Billions Spent on Defense, But Still Easy for Skilled Actors

It's remarkable to think that, despite the c. $160bn spent on cybersecurity each year, the number, and cost, of ransomware attacks remain elevated, and not too far off the 2021 peak. And, as a whole, the number and severity of data breaches are creeping higher each year.

Enterprises are now deploying numerous sophisticated defenses, such as NGFWs (Next-Gen Firewall), NGAVs (Next-Gen Antivirus), CWPPs (Cloud Workload Protection Platform), CSPMs (Cloud Security Posture Management), Threat Intelligence services, and advance Security Operations supported by SOARs, SIEMs, and data lakes. Yet this still isn't enough to stop talented bad actors.

One may think it should be sufficient, however. Compare it to the billions of dollars banks spend each year on physical security. This proves to be highly effective, as even the most talented would-be bank robbers, decide to take a different criminal route. What makes it vastly easier for cybercriminals, is the IT and workforce sprawl that has gotten way more extreme in recent years, attributed to cloud computing and COVID-19. As a consequence, notwithstanding the plethora of advanced security defenses that orgs have deployed, there is always a way in for a smart cybercriminal.

Many smart bad actors are exploiting the distributed era of enterprises to launch ransomware attacks. When we contemplate ransomware is more profitable with orders of magnitude lower risk than cocaine trafficking, it's clear why this is a popular cybercrime. These skilled actors have even launched Ransomware-as-a-Service, enabling lesser skilled cybercriminals to launch their own ransomware attacks, which has greatly contributed to the rise in attack frequency.  

Enterprise sprawl, the highly attractive risk-reward of ransomware, Ransomware-as-a-Service, and the cybersecurity technical debt culminated from the numerous point solutions - all contribute to an increasing precarious set of circumstances for all types of orgs.

Microsegmentation: the Solution to Stop Ransomware

One effective solution to thwart ransomware, however, is microsegmentation. Ransomware attackers, once they've gotten inside the corporate network, must move around inside the network looking for valuable systems and data. Microsegmentation is a solution that enables quick and easy segmenting of a network, so that unauthorised users cannot move around freely.

Microsegmentation falls under the umbrella of Zero Trust, which is becoming the accepted overarching security philosophy for hybridized and distributed enterprises. The main principle of Zero Trust is to view every connection request, to a resource or another user, as untrustworthy by default. Before Zero Trust this wasn't the case, as anybody already inside the network (on-prem or via VPN) could easily connect and get authenticated to access resources.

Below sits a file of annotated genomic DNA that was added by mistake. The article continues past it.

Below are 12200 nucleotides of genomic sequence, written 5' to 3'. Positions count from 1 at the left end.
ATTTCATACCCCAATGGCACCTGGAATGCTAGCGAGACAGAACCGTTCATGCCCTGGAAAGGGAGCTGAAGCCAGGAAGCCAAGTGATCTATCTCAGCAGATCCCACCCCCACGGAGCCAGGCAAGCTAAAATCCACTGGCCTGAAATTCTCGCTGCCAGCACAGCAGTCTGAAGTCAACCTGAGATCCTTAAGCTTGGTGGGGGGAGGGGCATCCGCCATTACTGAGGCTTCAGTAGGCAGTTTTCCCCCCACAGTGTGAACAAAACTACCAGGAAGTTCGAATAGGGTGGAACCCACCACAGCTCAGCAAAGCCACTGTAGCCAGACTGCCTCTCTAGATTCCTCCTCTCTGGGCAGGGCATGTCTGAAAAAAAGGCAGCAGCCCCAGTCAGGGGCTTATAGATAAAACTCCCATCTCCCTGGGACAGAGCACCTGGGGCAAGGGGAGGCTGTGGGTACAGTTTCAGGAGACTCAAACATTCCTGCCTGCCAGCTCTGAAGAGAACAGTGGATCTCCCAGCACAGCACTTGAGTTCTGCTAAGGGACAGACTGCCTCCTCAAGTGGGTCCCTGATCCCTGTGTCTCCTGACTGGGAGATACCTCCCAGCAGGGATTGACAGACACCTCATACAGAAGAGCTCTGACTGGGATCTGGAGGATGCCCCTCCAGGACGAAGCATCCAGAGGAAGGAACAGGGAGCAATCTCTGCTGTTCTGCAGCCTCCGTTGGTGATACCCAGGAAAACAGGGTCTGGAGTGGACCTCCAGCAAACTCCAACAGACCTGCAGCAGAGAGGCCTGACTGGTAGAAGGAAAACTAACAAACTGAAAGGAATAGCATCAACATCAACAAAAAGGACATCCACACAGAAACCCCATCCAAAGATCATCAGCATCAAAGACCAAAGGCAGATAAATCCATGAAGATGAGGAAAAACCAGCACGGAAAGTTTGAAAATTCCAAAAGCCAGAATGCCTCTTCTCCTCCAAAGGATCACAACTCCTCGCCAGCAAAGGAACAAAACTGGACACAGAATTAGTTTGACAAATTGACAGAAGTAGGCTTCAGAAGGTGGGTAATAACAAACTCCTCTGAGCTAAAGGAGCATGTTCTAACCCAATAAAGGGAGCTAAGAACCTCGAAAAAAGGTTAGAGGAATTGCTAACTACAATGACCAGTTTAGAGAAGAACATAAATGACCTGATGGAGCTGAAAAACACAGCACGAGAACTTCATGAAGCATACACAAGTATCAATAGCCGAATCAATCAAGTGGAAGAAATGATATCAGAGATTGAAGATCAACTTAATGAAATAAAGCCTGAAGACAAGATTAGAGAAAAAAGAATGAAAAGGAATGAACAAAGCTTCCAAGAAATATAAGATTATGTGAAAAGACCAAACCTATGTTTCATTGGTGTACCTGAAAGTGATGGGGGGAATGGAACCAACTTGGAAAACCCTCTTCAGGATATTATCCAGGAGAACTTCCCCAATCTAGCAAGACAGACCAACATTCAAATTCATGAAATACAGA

Microsegmentation supports and enforces the Zero Trust philosophy by making it very easy for SecOps, NetOps, and DevOps to make sure entities (users, machines) are only connecting to other entities that they absolutely need to. In essence, it is about hardening the network, viewing every request, especially unusual ones, as untrustworthy, and making it difficult for bad actors to snoop around.

Illumio: Microsegmentation Leader

Illumio is a late-stage startup that is emerging as a leader in the nascent microsegmentation space. The company has a novel approach to segmenting an enterprise's network. They deploy an agent on machines (servers, clients) that taps into the controls of the native firewall in the operating system. From the central control plane, SecOps or NetOps can use these agents to control the native firewalls, and allow/block connections across the network, accordingly. It is a really low-effort way to both harden and segment a network and quickly respond to detected intruders.      

Essentially, Illumio has leveraged software-defined technologies to create a centralised control plane that can orchestrate decentralised security enforcement, which is an ideal approach to protect highly distributed enterprises.

Illumio isn't completely unique in this regard, because there are few other vendors that are leveraging software-defined technologies to create this product architecture (centralised control + decentralised enforcement). However, they are unique in utilising the native operating system firewall, installed on pretty much every machine. By leveraging an existing and very valuable resource in this way, Illumio can deploy relatively lighter agents that consume fewer RAM, disk, and CPU resources per machine. This makes deploying and operating Illumio relatively less taxing on the environment. And this easier to deploy and operate quality ought to support Illumio's GTM efforts.

For institutional investors, on request, we can do tailored research or memos into any specific aspect of Illumio, ransomware, microsegmentation, or cybersecurity more broadly. For all types of investors, here are individual reports either solely focused on Illumio or including Illumio to some degree.

For institutional inquiries please email [email protected].


Pre-IPO: Illumio (October 2021)

Illumio memo for Contrary Research (research division of Contrary Capital) - Free to read at Contrary Research

A Technical Overview Of Segmentation – The Panacea To Stopping Ransomware (January 2022)

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